Hello folks, I wanted to ask you ranchers about the best book from the j2ee architect/designer perspective. A book that helps a new j2ee programmer (that knows the API) make decisions about distributing the application�s logic in a robust multi-tier architecture. I have read a lot of reviews at Amazon.com and think that �Expert One-on-One J2EE Design and Development� seems to be the best. I have read a sample chapter and really like it, but need advice from you guys. I am talking about a book that takes you a step further from the free Sun book �Designing Enterprise Applications with the J2EETM Platform�, Second Edition. It shouldn�t be a book that just introduces you with a dictionary of common patterns, but a book that has some real advice on applying them and a guide that takes you from a j2ee newbie to a j2ee architect (intermediate) Any suggestions are welcome! Thank you in advance.!
Originally posted by Tonny Tssagovic: I wanted to ask you ranchers about the best book from the j2ee architect/designer perspective. A book that helps a new j2ee programmer (that knows the API) make decisions about distributing the application�s logic in a robust multi-tier architecture. I have read a lot of reviews at Amazon.com and think that �Expert One-on-One J2EE Design and Development� seems to be the best.[/i]
Of the several J2EE books I've read through, I've been the most pleased with that one. Another useful good read is Bitter EJB -- so good that someone swiped it from my cube recently! However, I still haven't found a book that provided a complete overall architecture. You'll have to learn by applying what you read and testing out designs. Create a very small domain model with the different types of relationships. From that you can build a framework that fits your style and needs. Beyond books, my first piece of advice is to use XDoclet with Ant or Maven or your IDE. There's no point in doing grunt work that your tools can do for you, and do it perfectly every time. XDoclet has saved me countless hours. I've written many code generation tools before, once the tedium became too much to bear, and it is so very nice to have one already set up to do what I need. I've recently gone through three varying designs for the EJB layer, shifting complexity to the framework to make stamping out new domain objects easier. One final tip: Post during the book give-aways. I won the first two I had been in.
Tonny - I agree with David on XDoclet, but if I were a beginner, I would not start using XDoclet or those tools at the very beginning. You need to know what you're doing (creating remote/home interfaces, jndi stuff, ejb-jars, etc). I know it's tedious, but the most important thing here is understand what you're doing, and why you're doing. I started doing it all by hand. I figured it would take me more time to learn xdoclet (it wouldn't have, it's beautiful) and I was in a big pressure with time. Then, I started using it and now I can't leave it. I used Mastering EJB by ed roman, freely available in www.middleware-company.com. I highly recommend it. my $0.02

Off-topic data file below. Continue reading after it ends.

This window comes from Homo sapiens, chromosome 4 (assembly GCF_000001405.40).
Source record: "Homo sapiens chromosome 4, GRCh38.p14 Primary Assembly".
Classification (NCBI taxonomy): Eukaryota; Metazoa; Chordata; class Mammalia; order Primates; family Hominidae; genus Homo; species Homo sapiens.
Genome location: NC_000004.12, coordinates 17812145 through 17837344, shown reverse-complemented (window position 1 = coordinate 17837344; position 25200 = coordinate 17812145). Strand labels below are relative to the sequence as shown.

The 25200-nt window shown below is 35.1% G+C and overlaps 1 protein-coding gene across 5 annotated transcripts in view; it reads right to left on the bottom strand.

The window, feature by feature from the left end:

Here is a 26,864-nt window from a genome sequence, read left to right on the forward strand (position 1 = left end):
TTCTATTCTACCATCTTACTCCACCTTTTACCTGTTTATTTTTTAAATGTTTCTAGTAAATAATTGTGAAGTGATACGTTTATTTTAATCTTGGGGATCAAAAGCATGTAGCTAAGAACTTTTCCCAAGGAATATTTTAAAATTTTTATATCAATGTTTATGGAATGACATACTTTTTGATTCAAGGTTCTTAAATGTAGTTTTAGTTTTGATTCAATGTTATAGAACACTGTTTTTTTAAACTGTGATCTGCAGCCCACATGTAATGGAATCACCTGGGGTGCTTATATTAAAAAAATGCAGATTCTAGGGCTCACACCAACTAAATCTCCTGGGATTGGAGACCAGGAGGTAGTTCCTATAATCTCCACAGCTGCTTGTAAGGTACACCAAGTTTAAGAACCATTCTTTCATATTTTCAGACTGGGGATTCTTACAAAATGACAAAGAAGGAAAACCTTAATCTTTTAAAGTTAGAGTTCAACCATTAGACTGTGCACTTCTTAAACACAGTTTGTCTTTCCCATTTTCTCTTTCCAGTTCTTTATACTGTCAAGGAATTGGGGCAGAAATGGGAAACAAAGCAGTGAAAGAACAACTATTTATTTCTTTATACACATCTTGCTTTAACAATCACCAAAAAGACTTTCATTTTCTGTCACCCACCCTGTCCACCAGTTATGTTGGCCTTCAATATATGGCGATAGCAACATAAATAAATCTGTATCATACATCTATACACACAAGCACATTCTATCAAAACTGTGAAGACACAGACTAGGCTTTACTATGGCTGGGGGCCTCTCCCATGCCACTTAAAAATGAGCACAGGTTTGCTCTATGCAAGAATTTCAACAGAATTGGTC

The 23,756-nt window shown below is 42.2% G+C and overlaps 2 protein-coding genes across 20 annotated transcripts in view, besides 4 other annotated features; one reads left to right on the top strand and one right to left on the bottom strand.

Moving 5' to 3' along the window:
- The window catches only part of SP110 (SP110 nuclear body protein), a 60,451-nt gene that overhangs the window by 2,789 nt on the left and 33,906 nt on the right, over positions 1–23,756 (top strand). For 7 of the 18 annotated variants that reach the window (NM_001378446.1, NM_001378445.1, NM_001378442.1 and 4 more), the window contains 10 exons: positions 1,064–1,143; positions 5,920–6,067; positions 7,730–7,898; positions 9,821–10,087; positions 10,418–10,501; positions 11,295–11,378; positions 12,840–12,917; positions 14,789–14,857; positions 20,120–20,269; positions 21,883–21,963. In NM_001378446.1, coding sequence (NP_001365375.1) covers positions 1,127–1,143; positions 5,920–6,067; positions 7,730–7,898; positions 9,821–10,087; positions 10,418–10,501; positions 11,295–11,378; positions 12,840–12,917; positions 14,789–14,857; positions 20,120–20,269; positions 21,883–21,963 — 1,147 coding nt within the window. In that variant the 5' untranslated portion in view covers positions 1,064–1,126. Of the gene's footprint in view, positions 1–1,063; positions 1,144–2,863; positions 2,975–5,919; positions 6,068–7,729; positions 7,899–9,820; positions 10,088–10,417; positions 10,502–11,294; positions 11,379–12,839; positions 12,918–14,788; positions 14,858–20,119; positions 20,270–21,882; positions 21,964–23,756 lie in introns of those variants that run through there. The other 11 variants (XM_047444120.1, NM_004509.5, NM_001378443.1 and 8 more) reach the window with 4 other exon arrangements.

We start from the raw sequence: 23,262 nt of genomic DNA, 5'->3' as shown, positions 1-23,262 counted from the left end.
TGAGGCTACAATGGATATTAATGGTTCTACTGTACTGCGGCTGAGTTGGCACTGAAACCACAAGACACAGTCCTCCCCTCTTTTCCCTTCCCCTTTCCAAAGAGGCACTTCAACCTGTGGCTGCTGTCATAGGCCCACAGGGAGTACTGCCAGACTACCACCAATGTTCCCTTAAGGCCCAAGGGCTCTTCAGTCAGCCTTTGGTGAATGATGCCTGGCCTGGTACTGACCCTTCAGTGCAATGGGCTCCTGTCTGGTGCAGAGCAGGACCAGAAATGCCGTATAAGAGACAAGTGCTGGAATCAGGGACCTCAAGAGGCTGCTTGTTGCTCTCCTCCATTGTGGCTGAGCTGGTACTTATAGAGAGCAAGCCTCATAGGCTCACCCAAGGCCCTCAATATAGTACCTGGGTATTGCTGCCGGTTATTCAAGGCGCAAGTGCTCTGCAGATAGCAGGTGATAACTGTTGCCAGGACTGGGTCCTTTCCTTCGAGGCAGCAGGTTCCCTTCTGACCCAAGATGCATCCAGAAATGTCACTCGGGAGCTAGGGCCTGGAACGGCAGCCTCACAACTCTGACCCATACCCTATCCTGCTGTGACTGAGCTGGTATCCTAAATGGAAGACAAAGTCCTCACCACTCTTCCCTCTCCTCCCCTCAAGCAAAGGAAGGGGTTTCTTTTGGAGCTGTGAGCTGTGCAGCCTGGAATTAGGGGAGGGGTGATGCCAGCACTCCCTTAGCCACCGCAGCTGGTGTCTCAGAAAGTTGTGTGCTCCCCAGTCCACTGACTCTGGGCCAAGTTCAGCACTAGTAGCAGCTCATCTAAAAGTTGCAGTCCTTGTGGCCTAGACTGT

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Thanks for your reply Andres, Well I have already used a shell to build and deploy my app. To appreciate Ant and Maven, and written all the classes in a text editor to appreciate XDoclet or any IDE based code generator. I am more concerned about the design decisions, some book that have advice that is not obvious like using DAO for data access or session fa�ade to improve the overall performance. These and other �patterns� are obvious and are probably used even if one has never heard about them. I am talking about a book that puts all the good advice, and cites the anti-patterns and makes one feel confident in designing a J2ee app. It is probably several books like bitter EJB and j2ee antipatterns and core patterns and expert-one on one.. But I can afford only to read one book, that hopefully has it all in a concise manner. Any advice? PS: I have the 2 ejb books available for free at theserverside.com [ February 02, 2004: Message edited by: Tonny Tssagovic ]
hmmm, maybe what u need is a good UP book, a great one is: Applying UML and Patterns: An Introduction to Object-Oriented Analysis and Design and the Unified Process (2nd Edition) click here for seeing this book at amazon. regards.
Expert one on one is great, but can be a bit much if youre a beginner. I have just bought O'Reilly J2EE patterns, and it is excellent, good value for all levels, well thought out, concise, well written, and doesn't use the same old patterns by classification routine, rather approaches patterns from the perspective of tiers and how they meld together. Highly recommend.